Tuesday, May 12, 2015

2 out of 3 are Liberty Candidates!

This article makes the assumption that Rand Paul will remain the frontrunner in the presidential race and be the Republican Party’s nominee on the November 2016 ballot.  No other Republican candidate will be good enough for a stalwart libertarian like me.

2016 will be a much better election year for the liberty movement than 2012.  Back then, Ron Paul had to claw and scrape his way to getting two minutes of speaking time out of two-hour-long debates.  Moderators and major networks never took him seriously, except for the times they’d briefly mention him to drive home how ‘crazy’ he was, or to remind themselves that he was ‘unelectable’.  Worst of all, the libertarian ideas Ron advocated were deeply misunderstood. 2012 wasn’t our year.

This time, our libertarian ideas actually have a shot at being heard and accepted.  Rand Paul is being taken much more seriously than Ron was.  This is due in no small part to Ron blitzing America like a kamikaze in 2012, with ideas like “end the Fed,” end foreign aid, and “legalize drugs”.  Because Ron took the full blast of heat in 2012, America in 2016 can find it more palatable when Rand pushes ideas like “let’s fully audit the Fed,” we can start cutting aid to this list of countries, and “let’s end the War on Drugs, which is really a war on the black community.”

To make a long story short, Rand Paul’s candidacy excites me.  Sure, he isn’t a pure libertarian like his father, but making that constant comparison is getting silly.  ‘Conservatarian’ Rand Paul will take mainstream America MUCH closer to libertarianism than Hillary Clinton, that’s for damn sure!

I’m also excited that Gary Johnson will be running for president again on the Libertarian Party ticket.  Though I’ve long-since agreed to actually cast my general election vote for Rand, I can see the importance of Gary’s candidacy.  Many in the liberty movement are concerned that Gary running against Rand will ‘divide’ the libertarian vote in America.

I disagree.

If there exists any 'division' within the liberty movement, it runs along these lines:

  1. Most libertarians will ultimately swallow their pride and support Rand. They realize that, despite his ‘impurities’ he’s worlds above the other rabble playing the Ronald Reagan name card.
  2. Libertarian Party members will vote for Gary Johnson because the Party needs to run candidates in order to function as a Party and not as a weekly tea social.  For some of these folks, Rand might not be ‘good enough’.  They have every right then to run a candidate that better represents them.
  3.  Libertarians and libertarian sympathizers who don’t much care for either Rand or Gary will stay home and find creative life hacks that defy government regulations.  Their focus is on advancing liberty through action, not politics.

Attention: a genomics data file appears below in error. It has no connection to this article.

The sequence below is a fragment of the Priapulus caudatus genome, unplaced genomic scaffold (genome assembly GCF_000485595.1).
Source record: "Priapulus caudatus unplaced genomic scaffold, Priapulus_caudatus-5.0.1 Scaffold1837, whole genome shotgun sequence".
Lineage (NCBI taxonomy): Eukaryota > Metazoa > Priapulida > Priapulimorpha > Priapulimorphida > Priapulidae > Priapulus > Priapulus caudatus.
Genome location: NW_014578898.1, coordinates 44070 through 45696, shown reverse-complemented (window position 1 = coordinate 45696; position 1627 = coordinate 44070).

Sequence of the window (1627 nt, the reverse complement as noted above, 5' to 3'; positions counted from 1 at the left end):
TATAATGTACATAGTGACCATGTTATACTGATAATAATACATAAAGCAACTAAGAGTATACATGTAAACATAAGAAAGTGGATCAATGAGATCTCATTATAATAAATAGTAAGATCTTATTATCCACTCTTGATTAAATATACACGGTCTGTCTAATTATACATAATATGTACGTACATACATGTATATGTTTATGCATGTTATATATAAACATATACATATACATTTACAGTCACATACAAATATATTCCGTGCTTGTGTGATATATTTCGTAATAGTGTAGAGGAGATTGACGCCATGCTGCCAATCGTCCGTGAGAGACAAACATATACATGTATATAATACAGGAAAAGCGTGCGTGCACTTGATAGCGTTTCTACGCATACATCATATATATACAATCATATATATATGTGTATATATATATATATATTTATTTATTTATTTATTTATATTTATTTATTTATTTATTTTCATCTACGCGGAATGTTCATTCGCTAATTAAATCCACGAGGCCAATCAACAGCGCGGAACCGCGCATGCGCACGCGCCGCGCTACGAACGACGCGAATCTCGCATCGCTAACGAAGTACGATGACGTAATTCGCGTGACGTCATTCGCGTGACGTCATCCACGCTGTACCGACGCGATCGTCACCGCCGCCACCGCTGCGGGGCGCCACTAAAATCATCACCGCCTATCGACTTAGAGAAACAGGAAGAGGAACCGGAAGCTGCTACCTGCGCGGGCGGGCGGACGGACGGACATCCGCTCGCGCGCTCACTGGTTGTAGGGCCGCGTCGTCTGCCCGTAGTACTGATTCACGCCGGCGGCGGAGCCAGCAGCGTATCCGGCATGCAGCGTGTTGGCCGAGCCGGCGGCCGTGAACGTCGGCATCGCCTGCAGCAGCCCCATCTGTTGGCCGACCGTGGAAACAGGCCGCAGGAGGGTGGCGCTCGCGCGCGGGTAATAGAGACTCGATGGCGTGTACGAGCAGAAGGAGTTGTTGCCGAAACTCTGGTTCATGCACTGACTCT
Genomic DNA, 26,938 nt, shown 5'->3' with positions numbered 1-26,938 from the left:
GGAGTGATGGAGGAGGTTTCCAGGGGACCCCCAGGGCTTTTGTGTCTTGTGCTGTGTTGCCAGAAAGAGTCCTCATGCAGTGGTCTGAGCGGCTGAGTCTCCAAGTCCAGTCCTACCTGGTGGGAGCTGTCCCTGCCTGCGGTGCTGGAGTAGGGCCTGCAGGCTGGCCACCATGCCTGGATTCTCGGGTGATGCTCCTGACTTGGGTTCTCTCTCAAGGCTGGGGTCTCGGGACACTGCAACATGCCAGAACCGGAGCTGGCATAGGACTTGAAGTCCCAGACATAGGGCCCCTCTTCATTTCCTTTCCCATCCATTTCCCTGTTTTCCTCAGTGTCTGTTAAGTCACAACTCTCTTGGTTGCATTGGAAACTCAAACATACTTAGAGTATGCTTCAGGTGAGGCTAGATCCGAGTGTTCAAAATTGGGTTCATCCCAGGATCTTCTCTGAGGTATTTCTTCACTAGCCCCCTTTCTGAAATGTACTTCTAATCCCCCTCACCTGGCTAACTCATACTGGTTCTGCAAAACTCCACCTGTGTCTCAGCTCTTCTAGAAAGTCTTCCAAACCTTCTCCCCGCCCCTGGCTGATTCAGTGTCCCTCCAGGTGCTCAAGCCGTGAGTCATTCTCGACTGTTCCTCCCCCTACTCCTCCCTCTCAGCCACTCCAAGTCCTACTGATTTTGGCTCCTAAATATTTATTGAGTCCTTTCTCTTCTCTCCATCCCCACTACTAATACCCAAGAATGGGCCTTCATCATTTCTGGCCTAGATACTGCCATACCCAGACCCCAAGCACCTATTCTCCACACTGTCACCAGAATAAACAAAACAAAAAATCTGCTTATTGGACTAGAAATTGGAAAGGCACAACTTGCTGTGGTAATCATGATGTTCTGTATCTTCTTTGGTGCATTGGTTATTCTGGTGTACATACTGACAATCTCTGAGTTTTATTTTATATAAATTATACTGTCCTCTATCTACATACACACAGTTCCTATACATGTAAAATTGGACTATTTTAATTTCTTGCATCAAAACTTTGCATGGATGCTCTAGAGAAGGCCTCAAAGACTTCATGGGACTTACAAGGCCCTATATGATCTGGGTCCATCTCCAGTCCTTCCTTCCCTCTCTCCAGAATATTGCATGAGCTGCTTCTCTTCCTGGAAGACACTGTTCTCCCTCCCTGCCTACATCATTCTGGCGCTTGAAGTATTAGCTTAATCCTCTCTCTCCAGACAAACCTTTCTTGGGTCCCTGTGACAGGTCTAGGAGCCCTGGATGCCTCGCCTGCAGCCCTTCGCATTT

Judge Napolitano recently said, "I want Rand to win."
Frankly, the liberty movement needs all three groups of people.  We NEED Rand, we NEED Gary, and we even NEED a liberty-advancing alternative for those who are sick of politics.  In the long-run, people are already aligned for what they’ll do or who they’ll support in 2016.  Because libertarians are notorious for sticking to their principles, there'll simply be no arguing with these three groups.

I’m still incredibly excited just to know that I could be seeing Rand Paul and Gary Johnson both on the general election ballot.  Though the Libertarian Party is a smaller party, it’s still the third largest party in the United States.  This means that, of the three biggest American political parties on the November ballot, two out of three candidates will be liberty candidates.

I say again, two out of three general election candidates will be representing libertarian ideas and policy objectives.

Only the Democrat candidate, probably Darth Hillary, will be the candidate representing corruption, government surveillance, and corporate fascism.  The other two candidates will starkly contrast; their platforms will differ from tyranny and instead offer a mostly-libertarian option (Rand) and a super-libertarian option (Gary).

Absolutely nothing about the 2012 election looked like this, and I count all of our lucky stars that years of hard work and activism are finally starting to pay off.  I can only imagine one day in the future when libertarian ideas will have so deeply infiltrated politics, that all three parties’ candidates will be different shades of libertarian.

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Images courtesy of aLibertarianFuture.com

1 comment:

  1. I'm considering voting for Rand should he win the nomination, although I'm having more and more doubts. I think his chances are slim to none of getting that nomination, anyway. Seems the media is already trying to marginalize him, and you can bet when it comes to convention time he'll be given the same treatment his father was.

    Even if he won the election I don't think we'd see much of a sea change in national politics. Were he to win the nomination, it would involve a lot of deal making. A great part of the deal making will involve cabinet positions and other appointments. I suspect he'd end up with a pretty status quo Republican administration because of that. Even if he wanted to change things, he couldn't have much effect with an entire statist administration.